Given that you have a white marble, what is the probability that it was selected from the second bag? 100%. But you can never draw a day on which you’re not woken up - it’s not sampled, it’s a non-event. There’s a 100% chance of the event happening on any given day vs a 20% chance of the event happening on any given day. *But* given that you will only be woken up when the event occurs, it’s 100% likely that you will be awake for the event on either track. If both bags have only black marbles, it’s irrelevant how many are in one versus the other - your knowledge is still limited to the 50% probability of the coin toss.

To better illustrate this position, let’s change the Sleeping Beauty problem up a little bit. The scenario is basically the same, including the two tracks, the fair coin toss, the amnesia inducing medicine. The difference is that in the second track you’re only interviewed once but you’re woken up every day. Okay, you’re interviewed insofar as you’re asked, what do you think the likelihood is that you’ll be interviewed today? Then you’re either interviewed or not, given the amnesia inducing drug, and put back to sleep.

The *event* of being interviewed only happens 1 out 5 times, but the sampling happens every day. This is equivalent to pulling the marbles out of a bag with 4 white marbles and 1 black marble. On any given day that you are woken up the likelihood that you will be interviewed is 1/5 in track two. In the original formulation of the problem, the likelihood that you would be interviewed upon waking up was 1/1.

What is interesting is that quite often it’s not the math that’s tricky, but getting the model right. There’s a lot of literature about how human intuition gets the models wrong, and it’s not just in undergraduate problem sets.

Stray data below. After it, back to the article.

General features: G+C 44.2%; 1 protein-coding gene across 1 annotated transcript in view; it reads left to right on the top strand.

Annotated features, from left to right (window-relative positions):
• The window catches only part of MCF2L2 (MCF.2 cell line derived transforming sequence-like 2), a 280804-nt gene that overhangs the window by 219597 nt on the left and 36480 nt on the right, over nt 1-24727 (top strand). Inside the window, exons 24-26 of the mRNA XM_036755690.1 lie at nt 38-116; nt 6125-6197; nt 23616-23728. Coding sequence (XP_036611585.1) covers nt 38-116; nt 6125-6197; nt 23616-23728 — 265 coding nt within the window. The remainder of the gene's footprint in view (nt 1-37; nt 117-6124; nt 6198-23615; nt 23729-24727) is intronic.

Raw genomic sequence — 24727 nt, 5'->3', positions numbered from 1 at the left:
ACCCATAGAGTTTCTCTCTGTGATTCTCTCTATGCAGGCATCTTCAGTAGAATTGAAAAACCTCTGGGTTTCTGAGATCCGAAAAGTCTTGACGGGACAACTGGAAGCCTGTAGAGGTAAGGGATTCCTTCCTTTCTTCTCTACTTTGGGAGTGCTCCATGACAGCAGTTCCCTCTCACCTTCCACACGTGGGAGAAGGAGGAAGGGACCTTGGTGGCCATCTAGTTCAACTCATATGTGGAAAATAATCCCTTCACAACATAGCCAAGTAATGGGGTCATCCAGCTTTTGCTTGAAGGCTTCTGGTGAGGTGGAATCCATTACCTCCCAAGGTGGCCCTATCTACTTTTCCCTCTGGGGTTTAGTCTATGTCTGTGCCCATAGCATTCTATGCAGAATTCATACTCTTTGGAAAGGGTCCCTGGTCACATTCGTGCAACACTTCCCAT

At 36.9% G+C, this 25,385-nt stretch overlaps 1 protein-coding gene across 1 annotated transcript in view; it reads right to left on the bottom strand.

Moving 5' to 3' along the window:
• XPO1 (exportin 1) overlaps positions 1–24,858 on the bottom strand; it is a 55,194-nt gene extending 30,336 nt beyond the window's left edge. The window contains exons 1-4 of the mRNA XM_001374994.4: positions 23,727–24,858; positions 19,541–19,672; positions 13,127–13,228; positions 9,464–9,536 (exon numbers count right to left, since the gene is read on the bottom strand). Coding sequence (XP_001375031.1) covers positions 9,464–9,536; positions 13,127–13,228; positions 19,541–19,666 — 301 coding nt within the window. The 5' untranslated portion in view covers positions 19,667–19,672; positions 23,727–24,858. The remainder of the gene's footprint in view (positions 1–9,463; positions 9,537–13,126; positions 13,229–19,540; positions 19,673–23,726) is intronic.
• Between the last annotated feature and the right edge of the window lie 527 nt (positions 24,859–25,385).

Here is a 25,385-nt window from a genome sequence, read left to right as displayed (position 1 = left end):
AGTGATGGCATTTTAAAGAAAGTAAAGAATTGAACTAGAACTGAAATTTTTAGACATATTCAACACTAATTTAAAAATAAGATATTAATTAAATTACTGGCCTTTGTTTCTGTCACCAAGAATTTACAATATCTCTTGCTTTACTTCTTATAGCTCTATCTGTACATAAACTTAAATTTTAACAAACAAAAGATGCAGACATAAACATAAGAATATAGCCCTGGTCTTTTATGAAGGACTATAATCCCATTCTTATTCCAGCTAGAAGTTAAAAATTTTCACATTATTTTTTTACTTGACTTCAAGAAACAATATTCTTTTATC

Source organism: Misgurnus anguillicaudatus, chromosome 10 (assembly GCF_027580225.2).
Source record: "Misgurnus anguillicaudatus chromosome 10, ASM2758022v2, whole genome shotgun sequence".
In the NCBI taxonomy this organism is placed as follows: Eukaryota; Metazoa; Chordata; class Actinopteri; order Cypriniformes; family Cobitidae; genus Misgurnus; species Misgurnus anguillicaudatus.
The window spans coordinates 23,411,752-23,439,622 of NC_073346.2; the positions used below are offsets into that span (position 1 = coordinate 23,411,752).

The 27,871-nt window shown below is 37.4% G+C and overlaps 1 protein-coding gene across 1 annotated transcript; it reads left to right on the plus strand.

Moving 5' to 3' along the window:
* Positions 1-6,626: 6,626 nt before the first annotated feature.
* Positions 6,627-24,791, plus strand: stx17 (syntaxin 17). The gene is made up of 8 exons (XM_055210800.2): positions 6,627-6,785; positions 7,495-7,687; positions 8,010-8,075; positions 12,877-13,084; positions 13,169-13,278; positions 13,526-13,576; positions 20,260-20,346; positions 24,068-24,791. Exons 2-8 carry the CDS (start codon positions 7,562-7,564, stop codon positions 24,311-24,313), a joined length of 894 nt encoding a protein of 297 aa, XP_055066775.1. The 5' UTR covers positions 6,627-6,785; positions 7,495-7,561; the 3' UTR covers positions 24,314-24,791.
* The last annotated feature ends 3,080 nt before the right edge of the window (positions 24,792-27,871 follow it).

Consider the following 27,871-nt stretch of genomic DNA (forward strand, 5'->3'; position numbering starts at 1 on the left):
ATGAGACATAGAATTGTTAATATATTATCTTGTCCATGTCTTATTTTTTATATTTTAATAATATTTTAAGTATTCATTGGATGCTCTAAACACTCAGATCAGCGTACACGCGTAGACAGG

Nobody seems to be arguing about how to multiply 50% by 20% in the Sleeping Beauty problem, but about which of these numbers is relevant in any way. It’s figuring out which of the “filters” matter, and in what order, rather than arithmetic that’s the most difficult part.

The second take away from this problem is what a difference a ‘minor’ insight can reveal. When we think we recognize a problem it’s easy to take that preexisting template and apply it to the problem in front of us. It is difficult to mentally remove a problem template once its been applied.

The blind monk presented with only the elephant’s leg mistakes it for a tree, and understandably so, because without seeing the whole, without seeing the connection, that is the closest similarity. There’s also the case in which we see the shadow of a horse but without looking more closely mistake a zebra for a horse. Or see a great storefront and mistake just a panel for an entire building.

If it weren’t for Jonathan’s insight, I’d probably still be thinking about those bags with black *and* white marbles.

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Another fine post by **Ben Lopatin**.